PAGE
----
by Dawn Dalton – Geek and Sundry
It’s that time of year again for gamers of all stripes to start planning their Gen Con events. If you’re in the market for a crazy fun time, I interviewed Dave Mitchard, the Web Monkey for Nascrag. Newbies and veteran players alike will find the long running tournament a great break from their hardcore strategy and combat games. This is all about roleplaying and having fun.unnamed
It all started with a group of friends who wanted to play in the D&D Open in 1979, but found it sold out. So they did what any gamers worth their salt would do and started a tournament themselves. 38 years later, it is the longest running RPG tournament at Gen Con.
It is also Gen Con’s best kept secret. A run of bad luck with the listings at the convention has made it hard to find in the past, which is why they send pressgangers throughout the convention halls to spread the good news. This year they will be in the stadium so there will be plenty of room for the shouting and shenanigans that goes on.
Wait, shouting? Yup, Dave’s favorite story includes a giant named Bigal that needed to be summoned by shouting his name three times. “When teams hit that encounter, you’d hear “Bigal, Bigal, Bigal” reverberating through the hall.”
You are scored on how well you stay in character. And the stories are deliciously odd. Last year’s ended up on a sentient spacecraft that crashed onto an island and formed a pocket dimension of eternal youth. Other stories have included the players losing their memories and having to recover themselves, one set in the alternate realities of reality television, and one where the characters were miniaturized and sent on a fantastic voyage on a yellow submarine inside a sick prince.
If you don’t have a full group of six, don’t worry, you’ll be matched with other partial groups at the marshaling area. This game is challenging and will make you think, but it should also make you laugh. This year’s story is called A Little Madness Now and Then. Think Cuckoo’s Nest meets The Mountains of Madness.
If you’re ready to jump in, Round One will be run at 1 PM and 7 PM on Thursday and Friday, as well as 1 PM on Saturday. Round Two is by invitation only at 7 PM on Saturday, followed by the awards ceremony.
3846724496_0684d4d11f_bThey get prize support from a ton of companies. When you’ve been around for 38 years, you make a lot of friends. Last year’s sponsors included: Dwarven Forge, Fat Dragon Games, Gaming Paper, Green Ronin, Iron Wind Metals, Paizo, Campaign Coins, Atlas Games, Evil Hat, Gamer Concepts, and Greater Than Games. Plus, the top teams win t-shirts and copies of the module. The top role player for each character gets the Toby award – usually a handmade statuette (the very talented Dana Cox makes them every year) of their blue Kobold mascot, as well as a t-shirt and a taste of the hoard.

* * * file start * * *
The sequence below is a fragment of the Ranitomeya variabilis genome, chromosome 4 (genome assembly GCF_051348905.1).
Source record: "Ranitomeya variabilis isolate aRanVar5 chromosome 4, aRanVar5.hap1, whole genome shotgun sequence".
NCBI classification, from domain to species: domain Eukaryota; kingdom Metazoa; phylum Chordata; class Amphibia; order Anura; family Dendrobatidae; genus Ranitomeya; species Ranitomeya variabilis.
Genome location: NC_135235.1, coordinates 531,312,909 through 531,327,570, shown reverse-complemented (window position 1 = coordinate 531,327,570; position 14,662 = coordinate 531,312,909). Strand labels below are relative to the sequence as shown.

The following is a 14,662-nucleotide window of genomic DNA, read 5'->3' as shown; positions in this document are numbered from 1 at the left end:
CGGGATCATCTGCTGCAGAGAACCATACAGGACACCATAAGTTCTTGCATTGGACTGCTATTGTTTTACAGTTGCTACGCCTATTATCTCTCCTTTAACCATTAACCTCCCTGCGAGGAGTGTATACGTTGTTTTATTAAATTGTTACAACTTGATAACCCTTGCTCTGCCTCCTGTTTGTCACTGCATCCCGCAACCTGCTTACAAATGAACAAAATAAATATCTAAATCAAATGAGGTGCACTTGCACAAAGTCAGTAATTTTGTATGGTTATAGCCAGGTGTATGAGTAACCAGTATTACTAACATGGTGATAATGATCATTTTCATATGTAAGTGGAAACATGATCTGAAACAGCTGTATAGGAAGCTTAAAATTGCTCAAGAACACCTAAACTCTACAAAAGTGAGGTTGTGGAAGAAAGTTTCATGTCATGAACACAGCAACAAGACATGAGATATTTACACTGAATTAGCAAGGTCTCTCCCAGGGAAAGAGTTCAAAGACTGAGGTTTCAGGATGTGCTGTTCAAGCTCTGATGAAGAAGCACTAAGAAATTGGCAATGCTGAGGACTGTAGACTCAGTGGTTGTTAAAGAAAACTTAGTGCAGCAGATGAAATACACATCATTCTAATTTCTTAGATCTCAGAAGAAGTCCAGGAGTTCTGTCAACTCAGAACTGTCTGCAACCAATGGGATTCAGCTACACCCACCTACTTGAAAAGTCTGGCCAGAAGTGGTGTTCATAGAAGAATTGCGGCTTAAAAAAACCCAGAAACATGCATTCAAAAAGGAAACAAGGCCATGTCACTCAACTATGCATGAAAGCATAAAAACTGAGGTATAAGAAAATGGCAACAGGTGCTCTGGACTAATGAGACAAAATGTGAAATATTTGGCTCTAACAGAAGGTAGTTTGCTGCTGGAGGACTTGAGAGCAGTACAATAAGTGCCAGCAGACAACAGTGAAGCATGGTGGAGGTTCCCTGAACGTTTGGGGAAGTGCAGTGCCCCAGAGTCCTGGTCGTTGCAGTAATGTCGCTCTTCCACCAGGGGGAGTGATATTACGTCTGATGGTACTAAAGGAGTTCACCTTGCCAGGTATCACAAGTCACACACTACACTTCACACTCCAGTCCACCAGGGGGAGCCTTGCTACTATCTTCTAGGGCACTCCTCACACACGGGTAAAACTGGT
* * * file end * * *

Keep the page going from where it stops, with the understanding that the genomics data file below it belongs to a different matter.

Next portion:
Anyone can go to the awards ceremony; it doesn’t matter if you played or not. Besides, Tom Lommel (aka Bill Cavalier the Dungeon Bastard) entertaining at the ceremony, they will have a special musical guest. Captain Ambivalent, King of the Nerd Rock Accordion, will be debuting his new album “Save the Orcs.”
If you’re feeling charitable, they run a second event each year as well, an one round Pathfinder game whose proceeds go to charity. This year they are supporting the same charity as Gen Con: Child Advocates Inc. Entering this event not only donates Nascrag’s portion of tickets, but Gen Con also donates their portion of the ticket sales. It’s a win-win for a good cause.
They aim the adventures for PG 13, but younger can be okay so long as they have a good idea of how to roleplay. They get plenty of moms and dads with their kids. With how long this event has been running, it shouldn’t come as a surprise that the second generation of gamers are now judging as well. They are also female-friendly. Nascrag has been headed by Carole Bland for 14 years and about 40% of the judges are female.18194570_1743797245631258_7170943132999064335_n
After the awards ceremony, they hang out for hours and tell stories. “Like the time Tom had a team in an adventure that started with them in a lifeboat on a beach. The first thing they did was get in the lifeboat and sail away from the island. Tom, who actually made a living at improv at one time, made stuff up for 20-30 minutes until they eventually returned to the island and began investigating. He calmly took out his copy of the module, opened it up and said ‘OK, page 2.’ That’s the best part of Gen Con for me. The exhausted afterglow of the award party. Old friends, new friends, shared craziness, and that happy feeling of a job well done.”
The biggest reason they continue to put themselves through the exhaustion of running events all weekend is the friendships they’ve made over the years. The players turn the hard work of the staff into fun, and in return, they become friends (sometimes as a new judge or just a familiar face year after year.
I’ll let Dave sum it up. “The folks at Nascrag are some of my best friends in the world. Some of them I only see once a year at the convention. But that’s an intense 4 days. Four days outside of your everyday life. Four days when you can do something creative, something expressive. We make people happy, that’s what it’s all about.”
Event Registration starts May 28th. Keep your eyes peeled in the convention for press-gangers wandering around the convention halls to spread the word of this crazy, fun tournament.